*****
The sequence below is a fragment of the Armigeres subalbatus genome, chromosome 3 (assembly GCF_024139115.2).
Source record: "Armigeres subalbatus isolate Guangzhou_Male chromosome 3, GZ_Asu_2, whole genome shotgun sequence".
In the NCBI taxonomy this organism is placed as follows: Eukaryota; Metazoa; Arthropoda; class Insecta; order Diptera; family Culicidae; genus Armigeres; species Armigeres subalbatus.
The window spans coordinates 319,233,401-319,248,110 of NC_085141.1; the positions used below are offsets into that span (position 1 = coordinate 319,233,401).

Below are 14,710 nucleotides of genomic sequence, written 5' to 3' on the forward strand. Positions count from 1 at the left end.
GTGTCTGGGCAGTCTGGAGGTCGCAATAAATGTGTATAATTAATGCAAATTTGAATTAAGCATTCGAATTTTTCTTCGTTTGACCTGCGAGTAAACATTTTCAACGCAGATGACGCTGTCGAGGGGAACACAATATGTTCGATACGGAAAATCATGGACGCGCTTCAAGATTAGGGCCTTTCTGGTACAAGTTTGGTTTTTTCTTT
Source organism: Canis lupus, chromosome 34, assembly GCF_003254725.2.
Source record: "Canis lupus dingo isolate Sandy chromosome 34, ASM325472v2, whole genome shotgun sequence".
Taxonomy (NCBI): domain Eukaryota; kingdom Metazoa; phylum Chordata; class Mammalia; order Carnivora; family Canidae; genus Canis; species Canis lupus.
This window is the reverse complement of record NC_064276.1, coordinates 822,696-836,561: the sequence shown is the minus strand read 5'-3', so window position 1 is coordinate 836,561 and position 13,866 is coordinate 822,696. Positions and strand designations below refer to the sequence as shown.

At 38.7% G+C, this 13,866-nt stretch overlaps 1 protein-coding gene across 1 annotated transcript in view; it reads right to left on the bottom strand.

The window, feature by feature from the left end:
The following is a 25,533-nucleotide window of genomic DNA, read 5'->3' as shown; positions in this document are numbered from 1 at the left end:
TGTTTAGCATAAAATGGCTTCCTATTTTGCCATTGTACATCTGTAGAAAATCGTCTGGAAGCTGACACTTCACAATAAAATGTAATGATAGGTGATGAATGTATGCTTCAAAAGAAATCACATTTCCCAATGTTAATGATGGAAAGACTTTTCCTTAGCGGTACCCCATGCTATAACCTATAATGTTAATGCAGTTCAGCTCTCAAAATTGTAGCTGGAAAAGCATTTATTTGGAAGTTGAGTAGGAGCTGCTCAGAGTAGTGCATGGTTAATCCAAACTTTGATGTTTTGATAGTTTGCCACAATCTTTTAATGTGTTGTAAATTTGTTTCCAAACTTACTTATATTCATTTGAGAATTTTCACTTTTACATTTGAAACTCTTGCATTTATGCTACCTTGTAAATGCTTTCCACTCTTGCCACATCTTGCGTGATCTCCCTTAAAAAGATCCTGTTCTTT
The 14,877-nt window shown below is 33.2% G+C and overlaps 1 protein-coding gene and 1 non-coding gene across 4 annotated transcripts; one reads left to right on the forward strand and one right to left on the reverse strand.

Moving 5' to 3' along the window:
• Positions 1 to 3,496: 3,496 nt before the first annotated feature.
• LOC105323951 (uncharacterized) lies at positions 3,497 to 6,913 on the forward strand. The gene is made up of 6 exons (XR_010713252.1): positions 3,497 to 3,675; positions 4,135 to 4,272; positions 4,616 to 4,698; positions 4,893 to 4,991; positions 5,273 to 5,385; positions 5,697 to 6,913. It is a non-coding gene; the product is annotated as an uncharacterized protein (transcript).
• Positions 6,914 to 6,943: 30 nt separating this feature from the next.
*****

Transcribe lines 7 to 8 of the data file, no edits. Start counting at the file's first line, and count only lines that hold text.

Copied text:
Source organism: Canis lupus, chromosome 34, assembly GCF_003254725.2.
Source record: "Canis lupus dingo isolate Sandy chromosome 34, ASM325472v2, whole genome shotgun sequence".